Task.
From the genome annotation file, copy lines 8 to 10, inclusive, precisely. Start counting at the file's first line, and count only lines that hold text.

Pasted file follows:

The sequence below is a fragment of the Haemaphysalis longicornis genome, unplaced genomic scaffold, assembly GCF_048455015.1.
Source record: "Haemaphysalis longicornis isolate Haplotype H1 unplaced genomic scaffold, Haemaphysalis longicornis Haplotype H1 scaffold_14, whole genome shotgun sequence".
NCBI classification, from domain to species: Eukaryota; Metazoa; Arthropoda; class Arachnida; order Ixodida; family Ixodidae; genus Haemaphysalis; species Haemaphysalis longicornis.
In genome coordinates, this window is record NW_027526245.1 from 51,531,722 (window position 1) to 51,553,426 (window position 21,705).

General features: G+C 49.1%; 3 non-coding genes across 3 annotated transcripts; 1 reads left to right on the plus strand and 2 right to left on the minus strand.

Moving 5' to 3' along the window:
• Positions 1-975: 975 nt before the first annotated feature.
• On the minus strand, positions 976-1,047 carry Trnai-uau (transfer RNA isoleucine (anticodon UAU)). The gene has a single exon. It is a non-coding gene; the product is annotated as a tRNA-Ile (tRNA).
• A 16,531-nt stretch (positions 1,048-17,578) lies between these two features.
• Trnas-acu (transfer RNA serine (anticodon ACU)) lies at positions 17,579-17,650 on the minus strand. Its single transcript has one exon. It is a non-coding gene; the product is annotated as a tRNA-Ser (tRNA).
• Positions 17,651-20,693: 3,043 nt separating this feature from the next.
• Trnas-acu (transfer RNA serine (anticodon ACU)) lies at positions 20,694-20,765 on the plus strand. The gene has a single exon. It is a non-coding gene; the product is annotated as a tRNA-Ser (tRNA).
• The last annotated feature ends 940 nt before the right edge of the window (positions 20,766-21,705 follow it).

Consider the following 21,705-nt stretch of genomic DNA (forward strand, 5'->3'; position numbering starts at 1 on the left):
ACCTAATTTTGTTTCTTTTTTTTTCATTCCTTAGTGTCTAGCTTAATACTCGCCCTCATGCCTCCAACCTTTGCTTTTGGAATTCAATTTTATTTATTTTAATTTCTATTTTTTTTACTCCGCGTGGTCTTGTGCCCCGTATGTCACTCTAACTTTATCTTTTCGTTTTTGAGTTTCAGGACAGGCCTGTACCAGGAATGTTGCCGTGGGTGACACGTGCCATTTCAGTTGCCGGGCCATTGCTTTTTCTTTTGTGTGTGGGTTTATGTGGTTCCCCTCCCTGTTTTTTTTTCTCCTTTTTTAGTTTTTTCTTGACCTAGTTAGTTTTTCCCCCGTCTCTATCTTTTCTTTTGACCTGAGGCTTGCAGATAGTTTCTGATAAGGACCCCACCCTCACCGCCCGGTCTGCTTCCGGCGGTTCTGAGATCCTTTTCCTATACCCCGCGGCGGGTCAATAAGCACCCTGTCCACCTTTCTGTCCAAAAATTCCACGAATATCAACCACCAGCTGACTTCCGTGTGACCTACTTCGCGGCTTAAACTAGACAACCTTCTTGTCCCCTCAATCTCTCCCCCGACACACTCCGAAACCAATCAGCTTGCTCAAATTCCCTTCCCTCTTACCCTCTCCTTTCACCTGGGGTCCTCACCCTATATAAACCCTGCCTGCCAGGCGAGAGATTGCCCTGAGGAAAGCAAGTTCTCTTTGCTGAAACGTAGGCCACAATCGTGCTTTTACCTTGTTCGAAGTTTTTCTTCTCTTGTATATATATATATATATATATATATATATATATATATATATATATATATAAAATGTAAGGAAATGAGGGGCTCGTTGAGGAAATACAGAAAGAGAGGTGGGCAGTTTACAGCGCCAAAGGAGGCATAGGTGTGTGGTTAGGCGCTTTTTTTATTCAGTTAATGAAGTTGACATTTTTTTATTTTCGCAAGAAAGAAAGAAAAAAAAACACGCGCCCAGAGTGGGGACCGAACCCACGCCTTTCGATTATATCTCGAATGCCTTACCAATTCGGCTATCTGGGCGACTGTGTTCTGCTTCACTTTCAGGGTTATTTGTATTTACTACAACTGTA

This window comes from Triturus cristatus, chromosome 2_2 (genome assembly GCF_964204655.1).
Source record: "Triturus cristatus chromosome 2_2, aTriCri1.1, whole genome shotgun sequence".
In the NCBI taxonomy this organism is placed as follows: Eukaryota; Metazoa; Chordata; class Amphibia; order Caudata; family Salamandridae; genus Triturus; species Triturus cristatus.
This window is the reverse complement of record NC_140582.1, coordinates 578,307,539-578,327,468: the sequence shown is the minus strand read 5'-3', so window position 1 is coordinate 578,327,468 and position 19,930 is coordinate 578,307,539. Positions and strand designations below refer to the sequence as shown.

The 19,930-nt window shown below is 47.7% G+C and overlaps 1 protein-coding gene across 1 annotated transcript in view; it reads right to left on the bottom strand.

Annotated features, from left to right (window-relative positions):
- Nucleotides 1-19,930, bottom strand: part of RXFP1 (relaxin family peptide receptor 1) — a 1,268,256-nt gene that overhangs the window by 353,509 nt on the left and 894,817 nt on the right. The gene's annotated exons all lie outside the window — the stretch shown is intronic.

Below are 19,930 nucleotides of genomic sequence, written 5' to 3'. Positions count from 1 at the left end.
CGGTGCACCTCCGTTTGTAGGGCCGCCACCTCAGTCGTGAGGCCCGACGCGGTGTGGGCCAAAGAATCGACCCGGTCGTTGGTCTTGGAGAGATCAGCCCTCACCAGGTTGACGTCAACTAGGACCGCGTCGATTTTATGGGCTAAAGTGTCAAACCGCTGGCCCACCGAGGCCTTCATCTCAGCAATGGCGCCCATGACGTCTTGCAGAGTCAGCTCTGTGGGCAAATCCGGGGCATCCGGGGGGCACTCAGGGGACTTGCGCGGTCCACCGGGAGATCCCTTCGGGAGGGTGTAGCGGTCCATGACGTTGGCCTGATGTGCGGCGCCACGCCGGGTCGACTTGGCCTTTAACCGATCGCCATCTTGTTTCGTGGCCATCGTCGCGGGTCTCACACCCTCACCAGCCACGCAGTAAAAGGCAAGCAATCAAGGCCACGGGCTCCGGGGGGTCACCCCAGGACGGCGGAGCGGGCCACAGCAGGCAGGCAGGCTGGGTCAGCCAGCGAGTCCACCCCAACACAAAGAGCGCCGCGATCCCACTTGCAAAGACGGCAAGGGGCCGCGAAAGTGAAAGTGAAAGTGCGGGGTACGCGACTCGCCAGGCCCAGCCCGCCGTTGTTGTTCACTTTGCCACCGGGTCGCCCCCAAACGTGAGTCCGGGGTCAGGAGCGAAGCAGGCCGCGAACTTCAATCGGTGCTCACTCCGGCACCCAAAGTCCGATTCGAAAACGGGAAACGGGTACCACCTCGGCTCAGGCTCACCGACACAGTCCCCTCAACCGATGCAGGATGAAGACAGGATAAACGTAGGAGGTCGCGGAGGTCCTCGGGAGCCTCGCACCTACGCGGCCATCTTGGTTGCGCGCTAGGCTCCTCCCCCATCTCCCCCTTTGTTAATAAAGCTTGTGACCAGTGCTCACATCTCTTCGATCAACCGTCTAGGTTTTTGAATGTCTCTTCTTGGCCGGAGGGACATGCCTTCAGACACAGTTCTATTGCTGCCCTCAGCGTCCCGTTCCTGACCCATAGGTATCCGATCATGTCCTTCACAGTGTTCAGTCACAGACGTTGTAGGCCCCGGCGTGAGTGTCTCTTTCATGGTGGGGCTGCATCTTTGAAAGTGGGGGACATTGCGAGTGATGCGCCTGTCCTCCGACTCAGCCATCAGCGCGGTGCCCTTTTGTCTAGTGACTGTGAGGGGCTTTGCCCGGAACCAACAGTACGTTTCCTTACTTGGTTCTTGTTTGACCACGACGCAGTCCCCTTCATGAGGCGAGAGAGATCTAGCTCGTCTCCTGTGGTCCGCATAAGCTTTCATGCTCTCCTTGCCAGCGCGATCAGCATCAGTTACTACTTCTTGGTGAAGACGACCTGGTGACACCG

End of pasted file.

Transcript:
• On the minus strand, positions 976-1,047 carry Trnai-uau (transfer RNA isoleucine (anticodon UAU)). The gene has a single exon. It is a non-coding gene; the product is annotated as a tRNA-Ile (tRNA).
• A 16,531-nt stretch (positions 1,048-17,578) lies between these two features.
• Trnas-acu (transfer RNA serine (anticodon ACU)) lies at positions 17,579-17,650 on the minus strand. Its single transcript has one exon. It is a non-coding gene; the product is annotated as a tRNA-Ser (tRNA).